Indian scientists develop dipstick test for dengue
Indian researchers have developed simple, safe and cost-effective dipstick for the early detection of dengue fever.
The test does not require skilled manpower or complicated equipment and could easily be used in resource-poor settings.
The researchers say its low cost, sensitivity and ease of use make it better than current tests for dengue.
Nagesh Tripathi and colleagues at the India-based Defence Research and Development Establishment developed a way to efficiently produce a protein that the dengue virus uses.
The protein was incorporated into a dipstick that shows a brown dot if a patient's blood sample contains antibodies to the virus — indicating an infection.
The team are yet to work out how much the dipstick will cost commercially, and say that further testing of how the dipstick works if a patient has another viral infection — such as typhoid or malaria — is necessary.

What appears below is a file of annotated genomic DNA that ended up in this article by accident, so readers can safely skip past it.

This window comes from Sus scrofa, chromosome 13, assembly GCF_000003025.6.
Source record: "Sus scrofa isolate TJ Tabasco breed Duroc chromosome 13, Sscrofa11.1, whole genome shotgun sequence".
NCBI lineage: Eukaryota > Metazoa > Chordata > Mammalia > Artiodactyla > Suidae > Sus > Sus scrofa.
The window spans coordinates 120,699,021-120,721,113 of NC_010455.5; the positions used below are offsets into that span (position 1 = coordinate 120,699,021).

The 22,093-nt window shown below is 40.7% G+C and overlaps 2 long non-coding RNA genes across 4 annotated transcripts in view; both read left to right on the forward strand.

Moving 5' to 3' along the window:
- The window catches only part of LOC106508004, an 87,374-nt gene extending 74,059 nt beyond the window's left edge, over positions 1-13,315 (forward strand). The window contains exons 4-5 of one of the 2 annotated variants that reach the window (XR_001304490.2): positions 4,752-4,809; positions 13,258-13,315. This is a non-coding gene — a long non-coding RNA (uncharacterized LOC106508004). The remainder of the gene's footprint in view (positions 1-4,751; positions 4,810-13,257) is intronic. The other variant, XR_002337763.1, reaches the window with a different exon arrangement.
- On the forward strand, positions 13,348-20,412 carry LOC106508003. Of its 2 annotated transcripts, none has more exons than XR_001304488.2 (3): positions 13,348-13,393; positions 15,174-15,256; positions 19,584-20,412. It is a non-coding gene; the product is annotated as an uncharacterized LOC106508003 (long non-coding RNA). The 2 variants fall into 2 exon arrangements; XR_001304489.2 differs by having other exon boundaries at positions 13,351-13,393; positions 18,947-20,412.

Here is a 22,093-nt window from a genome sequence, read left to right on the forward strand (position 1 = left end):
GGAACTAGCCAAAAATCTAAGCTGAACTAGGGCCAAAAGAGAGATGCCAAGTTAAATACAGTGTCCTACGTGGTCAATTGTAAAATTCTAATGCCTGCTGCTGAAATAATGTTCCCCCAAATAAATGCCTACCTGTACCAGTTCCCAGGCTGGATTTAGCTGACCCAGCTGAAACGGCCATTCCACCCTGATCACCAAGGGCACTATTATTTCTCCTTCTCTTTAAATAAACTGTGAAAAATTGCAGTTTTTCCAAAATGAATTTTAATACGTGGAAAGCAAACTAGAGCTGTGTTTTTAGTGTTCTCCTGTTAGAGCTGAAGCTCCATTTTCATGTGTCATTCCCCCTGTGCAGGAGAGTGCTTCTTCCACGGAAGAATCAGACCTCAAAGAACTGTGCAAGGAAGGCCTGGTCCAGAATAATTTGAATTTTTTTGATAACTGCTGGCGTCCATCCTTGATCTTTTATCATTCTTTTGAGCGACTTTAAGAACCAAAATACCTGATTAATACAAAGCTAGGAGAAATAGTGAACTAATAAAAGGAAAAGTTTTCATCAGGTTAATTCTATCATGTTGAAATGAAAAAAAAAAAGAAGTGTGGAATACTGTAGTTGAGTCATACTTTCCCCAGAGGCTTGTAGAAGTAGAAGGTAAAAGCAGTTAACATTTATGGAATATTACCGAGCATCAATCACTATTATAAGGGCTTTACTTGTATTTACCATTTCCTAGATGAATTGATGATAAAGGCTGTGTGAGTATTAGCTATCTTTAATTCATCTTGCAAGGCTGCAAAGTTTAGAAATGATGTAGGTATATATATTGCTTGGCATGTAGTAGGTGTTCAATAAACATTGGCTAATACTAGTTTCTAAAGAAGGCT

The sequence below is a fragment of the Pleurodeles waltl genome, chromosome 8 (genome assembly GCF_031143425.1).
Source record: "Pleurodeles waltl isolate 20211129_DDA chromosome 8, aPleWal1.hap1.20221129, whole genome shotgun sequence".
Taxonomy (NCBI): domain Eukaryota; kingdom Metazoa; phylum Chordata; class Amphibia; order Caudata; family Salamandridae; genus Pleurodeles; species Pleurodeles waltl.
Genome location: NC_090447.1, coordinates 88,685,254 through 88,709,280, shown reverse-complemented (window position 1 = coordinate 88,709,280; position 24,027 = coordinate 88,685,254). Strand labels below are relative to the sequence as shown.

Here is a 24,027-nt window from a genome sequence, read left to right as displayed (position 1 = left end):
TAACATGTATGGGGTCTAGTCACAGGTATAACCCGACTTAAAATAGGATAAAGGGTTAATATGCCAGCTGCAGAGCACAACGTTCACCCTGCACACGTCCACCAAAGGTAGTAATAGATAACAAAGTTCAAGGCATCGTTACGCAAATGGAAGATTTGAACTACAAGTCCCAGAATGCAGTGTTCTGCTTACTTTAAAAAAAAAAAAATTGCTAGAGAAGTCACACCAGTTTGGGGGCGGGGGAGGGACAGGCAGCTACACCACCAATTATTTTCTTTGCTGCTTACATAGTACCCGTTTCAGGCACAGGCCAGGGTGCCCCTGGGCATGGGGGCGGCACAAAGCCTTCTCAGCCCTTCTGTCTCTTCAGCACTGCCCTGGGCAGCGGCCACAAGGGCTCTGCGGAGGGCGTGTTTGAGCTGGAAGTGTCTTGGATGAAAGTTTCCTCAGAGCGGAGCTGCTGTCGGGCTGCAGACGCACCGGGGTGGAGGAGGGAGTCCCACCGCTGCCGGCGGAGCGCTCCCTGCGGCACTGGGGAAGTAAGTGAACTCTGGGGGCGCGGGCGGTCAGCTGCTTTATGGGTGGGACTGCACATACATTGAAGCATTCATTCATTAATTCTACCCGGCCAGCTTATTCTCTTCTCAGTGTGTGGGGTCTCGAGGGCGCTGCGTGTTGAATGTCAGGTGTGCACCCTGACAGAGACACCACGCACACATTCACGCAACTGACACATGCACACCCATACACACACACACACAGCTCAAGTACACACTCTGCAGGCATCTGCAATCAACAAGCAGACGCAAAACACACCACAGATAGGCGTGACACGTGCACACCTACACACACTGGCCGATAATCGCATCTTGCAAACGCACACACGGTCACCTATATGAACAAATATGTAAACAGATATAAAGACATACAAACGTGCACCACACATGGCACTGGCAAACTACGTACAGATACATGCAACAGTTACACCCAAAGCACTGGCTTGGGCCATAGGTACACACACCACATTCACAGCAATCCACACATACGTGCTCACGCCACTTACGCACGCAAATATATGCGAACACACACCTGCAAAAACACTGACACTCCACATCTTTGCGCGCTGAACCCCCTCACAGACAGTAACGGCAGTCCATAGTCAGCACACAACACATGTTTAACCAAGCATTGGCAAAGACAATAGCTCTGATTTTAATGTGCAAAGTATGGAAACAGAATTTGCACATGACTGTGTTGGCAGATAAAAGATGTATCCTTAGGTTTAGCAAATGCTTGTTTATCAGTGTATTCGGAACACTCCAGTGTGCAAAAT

Dengue is a mosquito-borne viral disease affecting several tropical and subtropical regions of the world. It causes an estimated 100 million infections every year, with no effective vaccine against it.
While the disease itself is rarely fatal, a complication known as dengue haemorrhagic fever kills 20 per cent of victims if they do not receive treatment.
Dengue has recently undergone a dramatic expansion in several parts of Southeast Asia (see A killer arises: the global resurgence of dengue), making early diagnosis extremely
important for controlling outbreaks.
The research was published online last week (27 January) in Biotechnology Progress.
Link to abstract of paper in Biotechnology Progress